Cirencester (pronounced ‘siren sester’) is a historic town in the heart of the Cotswolds. Formerly known as Corinium, it was once the second-largest city in England during the Roman times, surpassed only by London. Much of its ancient Roman history is still visible in the town today: There, you can find the Roman Amphitheatre and the Corinium Museum, the latter of which is home to numerous ancient artefacts. In more recent times, Cirencester has become a popular market town and tourist destination for people looking to explore the Cotswolds Area of Outstanding Natural Beauty. This tourism has led to town centre development, and Cirencester is now home to some fantastic places to eat and drink, as well as museums, galleries, theatres and country parks. Staying at our hotel in Cirencester will mean you’re right in the heart of it all and give you the perfect base to explore the beautiful Gloucestershire countryside.
Things to do in Cirencester
Get outside in the beautiful Cotswolds Area of Outstanding Natural Beauty with our activity guide for spots in and around Cirencester. From country parks, lakes, and beaches to museums, galleries, Roman ruins, and a state-of-the-art cinema, there’s something for everyone here.
Places to eat
The quality and variety on offer makes Cirencester’s food scene one of the best in Gloucestershire. Choose from a multi-award winning gastropub, a deli that is recognised with a ‘Bib Gourmand,’ one of the best fish & chip shops in the country, or a multitude of world cuisines. It’s all here and listed in our guide.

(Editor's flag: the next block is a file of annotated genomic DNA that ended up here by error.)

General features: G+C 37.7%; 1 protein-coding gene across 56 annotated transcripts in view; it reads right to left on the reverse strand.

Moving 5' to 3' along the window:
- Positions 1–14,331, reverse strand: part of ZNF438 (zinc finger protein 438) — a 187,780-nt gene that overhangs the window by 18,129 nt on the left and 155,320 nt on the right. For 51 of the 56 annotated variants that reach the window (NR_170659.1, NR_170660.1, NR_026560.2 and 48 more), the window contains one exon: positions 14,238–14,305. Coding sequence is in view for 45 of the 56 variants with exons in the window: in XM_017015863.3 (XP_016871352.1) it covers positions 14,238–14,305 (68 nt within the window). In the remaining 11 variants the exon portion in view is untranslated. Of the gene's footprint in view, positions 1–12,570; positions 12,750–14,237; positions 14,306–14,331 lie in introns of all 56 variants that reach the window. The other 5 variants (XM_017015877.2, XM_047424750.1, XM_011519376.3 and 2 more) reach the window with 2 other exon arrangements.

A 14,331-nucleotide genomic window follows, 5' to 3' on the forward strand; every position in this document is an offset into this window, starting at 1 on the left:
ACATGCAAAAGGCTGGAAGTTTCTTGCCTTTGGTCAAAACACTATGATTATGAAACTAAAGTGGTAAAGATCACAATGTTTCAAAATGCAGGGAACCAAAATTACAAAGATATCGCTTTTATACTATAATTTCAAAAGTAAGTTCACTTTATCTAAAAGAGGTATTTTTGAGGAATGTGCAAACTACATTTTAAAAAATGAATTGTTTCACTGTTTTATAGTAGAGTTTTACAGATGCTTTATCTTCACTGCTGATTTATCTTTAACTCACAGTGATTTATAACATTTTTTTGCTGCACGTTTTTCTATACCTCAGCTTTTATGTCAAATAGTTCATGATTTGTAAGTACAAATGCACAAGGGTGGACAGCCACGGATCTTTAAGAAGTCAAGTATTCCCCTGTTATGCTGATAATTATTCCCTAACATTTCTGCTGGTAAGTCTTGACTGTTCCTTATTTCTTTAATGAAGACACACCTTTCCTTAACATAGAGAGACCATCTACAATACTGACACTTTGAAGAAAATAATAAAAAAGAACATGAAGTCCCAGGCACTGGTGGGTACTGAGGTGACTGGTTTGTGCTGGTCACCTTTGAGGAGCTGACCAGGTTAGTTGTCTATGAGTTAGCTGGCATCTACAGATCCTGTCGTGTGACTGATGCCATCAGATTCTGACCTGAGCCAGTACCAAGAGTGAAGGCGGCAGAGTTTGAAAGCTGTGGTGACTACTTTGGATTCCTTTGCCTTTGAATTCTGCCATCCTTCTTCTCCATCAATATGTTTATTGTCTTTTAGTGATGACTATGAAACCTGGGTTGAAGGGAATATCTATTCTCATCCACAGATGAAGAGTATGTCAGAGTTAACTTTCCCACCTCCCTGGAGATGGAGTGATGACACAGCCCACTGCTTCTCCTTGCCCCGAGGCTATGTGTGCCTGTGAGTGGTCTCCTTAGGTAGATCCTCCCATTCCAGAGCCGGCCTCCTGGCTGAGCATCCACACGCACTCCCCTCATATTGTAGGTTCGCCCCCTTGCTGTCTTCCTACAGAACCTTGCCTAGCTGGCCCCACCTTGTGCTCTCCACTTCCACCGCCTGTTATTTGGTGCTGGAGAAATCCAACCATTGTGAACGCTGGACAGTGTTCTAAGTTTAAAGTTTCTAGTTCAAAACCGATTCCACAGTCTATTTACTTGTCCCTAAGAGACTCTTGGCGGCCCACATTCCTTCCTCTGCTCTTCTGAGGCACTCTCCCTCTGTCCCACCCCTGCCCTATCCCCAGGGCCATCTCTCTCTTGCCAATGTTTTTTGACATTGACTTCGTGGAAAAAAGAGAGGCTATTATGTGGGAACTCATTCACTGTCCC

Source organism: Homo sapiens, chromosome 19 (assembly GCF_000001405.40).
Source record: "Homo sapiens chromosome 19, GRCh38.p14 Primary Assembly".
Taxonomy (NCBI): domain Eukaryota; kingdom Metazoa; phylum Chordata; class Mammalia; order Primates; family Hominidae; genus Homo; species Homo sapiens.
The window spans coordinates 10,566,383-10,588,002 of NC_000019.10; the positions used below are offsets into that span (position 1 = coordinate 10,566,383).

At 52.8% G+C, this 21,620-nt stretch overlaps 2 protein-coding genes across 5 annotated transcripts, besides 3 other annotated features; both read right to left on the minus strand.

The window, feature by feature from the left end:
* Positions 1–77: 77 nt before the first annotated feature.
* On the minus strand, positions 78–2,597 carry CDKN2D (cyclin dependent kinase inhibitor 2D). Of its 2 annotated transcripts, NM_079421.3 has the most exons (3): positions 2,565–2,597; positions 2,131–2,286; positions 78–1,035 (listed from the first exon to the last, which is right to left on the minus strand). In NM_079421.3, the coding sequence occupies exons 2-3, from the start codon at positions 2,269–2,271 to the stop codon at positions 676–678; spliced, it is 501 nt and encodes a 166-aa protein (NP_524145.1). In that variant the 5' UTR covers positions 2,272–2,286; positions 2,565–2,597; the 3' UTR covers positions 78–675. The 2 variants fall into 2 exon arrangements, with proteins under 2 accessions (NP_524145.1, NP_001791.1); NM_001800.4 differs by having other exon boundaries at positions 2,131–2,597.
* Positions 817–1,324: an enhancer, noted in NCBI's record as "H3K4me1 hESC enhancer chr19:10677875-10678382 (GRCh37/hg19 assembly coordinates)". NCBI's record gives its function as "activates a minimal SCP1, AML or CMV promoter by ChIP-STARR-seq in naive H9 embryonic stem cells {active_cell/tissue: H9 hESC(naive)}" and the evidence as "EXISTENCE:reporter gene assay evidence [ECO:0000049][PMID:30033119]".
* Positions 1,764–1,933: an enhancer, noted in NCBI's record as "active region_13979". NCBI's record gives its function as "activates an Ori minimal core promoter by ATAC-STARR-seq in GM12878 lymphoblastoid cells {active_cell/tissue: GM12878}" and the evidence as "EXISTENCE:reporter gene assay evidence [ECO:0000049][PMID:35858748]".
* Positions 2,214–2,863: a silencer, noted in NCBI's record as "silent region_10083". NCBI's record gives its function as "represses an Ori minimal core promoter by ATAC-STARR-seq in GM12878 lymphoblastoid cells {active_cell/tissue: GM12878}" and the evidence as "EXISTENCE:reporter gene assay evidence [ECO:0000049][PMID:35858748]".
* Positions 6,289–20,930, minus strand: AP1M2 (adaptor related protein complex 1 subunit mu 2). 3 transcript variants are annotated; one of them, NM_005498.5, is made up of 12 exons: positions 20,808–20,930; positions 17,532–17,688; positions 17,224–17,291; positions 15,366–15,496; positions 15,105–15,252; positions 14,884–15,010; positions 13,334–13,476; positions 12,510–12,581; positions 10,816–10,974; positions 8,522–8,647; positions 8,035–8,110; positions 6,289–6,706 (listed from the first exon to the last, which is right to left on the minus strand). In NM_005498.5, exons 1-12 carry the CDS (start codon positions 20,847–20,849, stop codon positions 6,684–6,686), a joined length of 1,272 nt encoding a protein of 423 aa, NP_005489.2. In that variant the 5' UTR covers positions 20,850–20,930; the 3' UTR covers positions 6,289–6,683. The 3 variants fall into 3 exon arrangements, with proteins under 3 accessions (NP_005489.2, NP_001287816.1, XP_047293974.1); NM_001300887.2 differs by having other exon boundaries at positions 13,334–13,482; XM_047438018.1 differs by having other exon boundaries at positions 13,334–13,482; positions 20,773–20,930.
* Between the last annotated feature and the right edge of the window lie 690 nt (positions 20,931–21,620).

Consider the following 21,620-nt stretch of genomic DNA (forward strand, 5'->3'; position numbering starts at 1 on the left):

Cirencester has a traditional town centre with plenty of shopping streets, where you’ll find high-street favourites and independent retailers alike. The pedestrianised Market Place is home to The Corn Hall, an arcade with independent shops and markets running most days. Cricklade Street is where you’ll find a lot of the high-street regulars like Boots, Dorothy Perkins, and Seasalt. A short walk away is Black Jack Street, one of Cirencester’s oldest streets, which is now packed full of independent boutiques selling everything from fashion and jewellery to homeware and artisan foods.
If you are travelling to Cirencester by car, exit the M5 at junction 11a and follow the A47 until you reach the town. Cirencester isn’t served by a train station, so if you are arriving by rail you’ll need to use Kemble Station, which is around five miles away. From there, you can get a local taxi or Uber to Cirencester town centre. If you are travelling by coach, National Express operates from London Lane in the town centre near the long stay carpark and offers regular service to London and beyond.